Servants of the Spirit

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Whom do you serve? Paul tells us that our identity as spiritual people means that “we are debtors” (Rom. 8:1–12). We were once slaves of our own sinful selves and Satan, but now we have been freed from them—to serve another. Who is this other?

Just being a creature means that we are indebted to God as our Creator (9:20–23). As Christians, who are new creations (2 Cor. 5:17), we would naturally expect Paul to say here that we are indebted to God as our Father. After all, He sent His Son for us (Rom. 8:3). Or, we would expect him to say that we are indebted to the Son, Jesus Christ, who was condemned for us on the cross (v. 4). Yet Paul speaks of another indebtedness in Romans 8:12. When he says, “We are debtors, not to the flesh,” Paul points out that we are debtors particularly to the Holy Spirit.

What does this mean? We are to live as servants of the Spirit by turning from self, that is, “the flesh.” Paul has already told us that we are in the Spirit and not in the flesh. That’s the principle of our existence. In practice, though, we actually need to turn from the flesh, which, again, means our sinful nature that we inherited from Adam and that still clings to us like a “body of death” (7:24). Because this body of death still clings to us, we not only need to hear constantly what we are in Christ, but we also need to hear constantly exhortation to live in reality what we are theologically. We need to live here in this life in a way that reflects what God has made us in the life to come. By His grace He saved us, and by His grace He “train[s] us to renounce ungodliness and worldly passions, and to live self-controlled, upright, and godly lives in the present age.”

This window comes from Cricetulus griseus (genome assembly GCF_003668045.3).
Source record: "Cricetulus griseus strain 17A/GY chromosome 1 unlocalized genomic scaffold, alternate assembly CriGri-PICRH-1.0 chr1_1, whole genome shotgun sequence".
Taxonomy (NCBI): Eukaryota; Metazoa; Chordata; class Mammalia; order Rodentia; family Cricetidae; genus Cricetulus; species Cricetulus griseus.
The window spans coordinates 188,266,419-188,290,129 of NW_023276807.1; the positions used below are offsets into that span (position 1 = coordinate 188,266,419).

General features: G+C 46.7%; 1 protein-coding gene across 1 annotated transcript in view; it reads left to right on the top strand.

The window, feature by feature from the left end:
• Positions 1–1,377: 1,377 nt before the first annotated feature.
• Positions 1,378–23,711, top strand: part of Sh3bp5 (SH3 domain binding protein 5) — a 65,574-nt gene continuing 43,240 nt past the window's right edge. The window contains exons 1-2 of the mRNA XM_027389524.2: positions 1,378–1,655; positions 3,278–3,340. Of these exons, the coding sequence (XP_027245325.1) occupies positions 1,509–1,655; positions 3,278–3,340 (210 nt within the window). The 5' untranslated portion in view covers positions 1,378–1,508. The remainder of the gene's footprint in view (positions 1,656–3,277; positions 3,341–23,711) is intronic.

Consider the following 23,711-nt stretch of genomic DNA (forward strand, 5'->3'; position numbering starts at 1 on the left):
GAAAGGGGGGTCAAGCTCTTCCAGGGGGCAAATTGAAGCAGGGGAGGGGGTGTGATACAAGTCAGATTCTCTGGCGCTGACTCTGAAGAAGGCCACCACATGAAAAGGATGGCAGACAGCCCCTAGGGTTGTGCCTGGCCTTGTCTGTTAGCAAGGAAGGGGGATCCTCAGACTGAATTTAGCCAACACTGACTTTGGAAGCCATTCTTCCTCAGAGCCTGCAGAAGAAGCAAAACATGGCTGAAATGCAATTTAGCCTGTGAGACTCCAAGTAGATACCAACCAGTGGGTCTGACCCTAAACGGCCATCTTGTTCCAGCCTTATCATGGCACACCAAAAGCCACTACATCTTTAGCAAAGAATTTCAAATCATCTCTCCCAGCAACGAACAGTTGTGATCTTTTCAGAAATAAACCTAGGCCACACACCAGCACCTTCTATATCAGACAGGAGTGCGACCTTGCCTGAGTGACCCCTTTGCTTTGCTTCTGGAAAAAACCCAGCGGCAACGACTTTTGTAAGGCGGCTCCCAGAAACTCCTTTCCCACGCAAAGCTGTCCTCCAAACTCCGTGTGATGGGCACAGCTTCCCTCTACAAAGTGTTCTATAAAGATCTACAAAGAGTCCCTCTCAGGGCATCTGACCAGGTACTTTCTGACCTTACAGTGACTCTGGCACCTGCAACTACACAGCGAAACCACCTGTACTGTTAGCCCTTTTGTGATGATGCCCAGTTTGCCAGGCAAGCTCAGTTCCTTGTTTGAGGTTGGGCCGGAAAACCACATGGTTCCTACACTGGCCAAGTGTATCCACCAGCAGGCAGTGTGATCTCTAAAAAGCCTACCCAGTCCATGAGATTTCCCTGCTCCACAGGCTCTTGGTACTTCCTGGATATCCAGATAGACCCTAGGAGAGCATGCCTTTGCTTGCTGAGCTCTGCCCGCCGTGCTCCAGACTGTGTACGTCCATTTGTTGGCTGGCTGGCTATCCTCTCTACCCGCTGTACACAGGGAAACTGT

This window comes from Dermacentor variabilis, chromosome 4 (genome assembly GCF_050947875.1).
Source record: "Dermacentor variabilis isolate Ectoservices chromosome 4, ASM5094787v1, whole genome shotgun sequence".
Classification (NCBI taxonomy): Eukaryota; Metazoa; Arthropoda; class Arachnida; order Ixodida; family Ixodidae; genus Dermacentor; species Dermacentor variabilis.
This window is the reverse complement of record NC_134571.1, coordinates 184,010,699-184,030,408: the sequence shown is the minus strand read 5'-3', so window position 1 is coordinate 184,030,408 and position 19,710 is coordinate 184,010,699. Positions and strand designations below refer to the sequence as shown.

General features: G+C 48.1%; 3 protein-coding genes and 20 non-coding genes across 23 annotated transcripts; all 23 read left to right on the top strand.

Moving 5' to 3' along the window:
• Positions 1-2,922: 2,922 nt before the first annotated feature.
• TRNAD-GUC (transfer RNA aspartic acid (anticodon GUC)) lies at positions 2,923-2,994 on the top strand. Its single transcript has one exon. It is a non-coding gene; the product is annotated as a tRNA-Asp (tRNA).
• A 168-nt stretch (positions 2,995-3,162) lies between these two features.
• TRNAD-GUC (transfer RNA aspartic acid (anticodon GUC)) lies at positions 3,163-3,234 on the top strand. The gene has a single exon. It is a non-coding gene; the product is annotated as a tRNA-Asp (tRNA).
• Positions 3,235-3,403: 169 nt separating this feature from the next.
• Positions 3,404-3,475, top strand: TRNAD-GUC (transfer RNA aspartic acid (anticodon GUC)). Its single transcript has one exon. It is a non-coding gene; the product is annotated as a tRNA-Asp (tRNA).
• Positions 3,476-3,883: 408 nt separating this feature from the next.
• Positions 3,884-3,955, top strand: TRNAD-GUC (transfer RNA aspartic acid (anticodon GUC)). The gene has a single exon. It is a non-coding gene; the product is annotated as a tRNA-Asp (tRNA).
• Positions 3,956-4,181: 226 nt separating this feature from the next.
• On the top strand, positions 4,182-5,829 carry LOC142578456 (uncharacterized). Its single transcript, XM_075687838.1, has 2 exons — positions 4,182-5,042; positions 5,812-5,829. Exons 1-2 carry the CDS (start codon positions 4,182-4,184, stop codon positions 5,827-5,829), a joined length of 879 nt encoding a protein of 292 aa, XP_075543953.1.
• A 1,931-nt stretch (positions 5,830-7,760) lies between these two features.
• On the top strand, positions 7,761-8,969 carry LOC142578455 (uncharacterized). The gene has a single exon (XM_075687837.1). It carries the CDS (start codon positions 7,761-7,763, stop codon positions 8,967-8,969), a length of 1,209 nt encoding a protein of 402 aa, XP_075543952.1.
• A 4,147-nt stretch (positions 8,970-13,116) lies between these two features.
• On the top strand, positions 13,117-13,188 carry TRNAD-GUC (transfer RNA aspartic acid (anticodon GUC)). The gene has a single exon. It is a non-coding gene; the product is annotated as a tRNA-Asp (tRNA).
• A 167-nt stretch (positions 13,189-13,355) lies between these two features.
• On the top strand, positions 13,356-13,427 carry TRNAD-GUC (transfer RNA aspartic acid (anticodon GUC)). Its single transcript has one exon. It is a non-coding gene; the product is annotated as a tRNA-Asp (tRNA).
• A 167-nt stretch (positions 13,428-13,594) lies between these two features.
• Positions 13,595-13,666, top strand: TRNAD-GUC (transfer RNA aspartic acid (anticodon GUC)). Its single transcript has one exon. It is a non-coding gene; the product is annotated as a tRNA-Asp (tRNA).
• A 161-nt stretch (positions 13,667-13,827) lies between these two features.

How? Paul reminds us of our life when we were outside of Christ. That life was characterized by our sinful natures being so powerful that we did not obey the law of God; indeed, we could not (8:7). Paul is telling us that by birth, we are in bondage to selfishness; by new birth, we are freed to be selfless. By nature we are able to serve only ourselves; by redemption we are enabled to serve God and our neighbors. This means our morality and philosophy is not based on Atlas Shrugged, which promotes the view that man’s highest responsibility is to his own happiness. Serving ourselves as our highest end is unchristian, unspiritual, and ungodly. Instead, when Paul says that “we are debtors not to the flesh” he is telling us that we are to turn away constantly from this way of thinking and living. Think about what you were before you came to Christ. Do you want to return to that life of bondage to self?

As Spirit-filled new creations, we are to die to serving ourselves, and instead serve the Spirit. In the memorable words of John Owen, “Be killing sin or it will be killing you.” Or, as Thomas Manton said, “If you enter not into a war with sin, you enter into a war with God.” Whom do you serve? Self or the Spirit? As Spirit-filled new creations, we freely say, “I serve the Spirit.” 

First published in Tabletalk Magazine, an outreach of Ligonier. For permissions, view our Copyright Policy.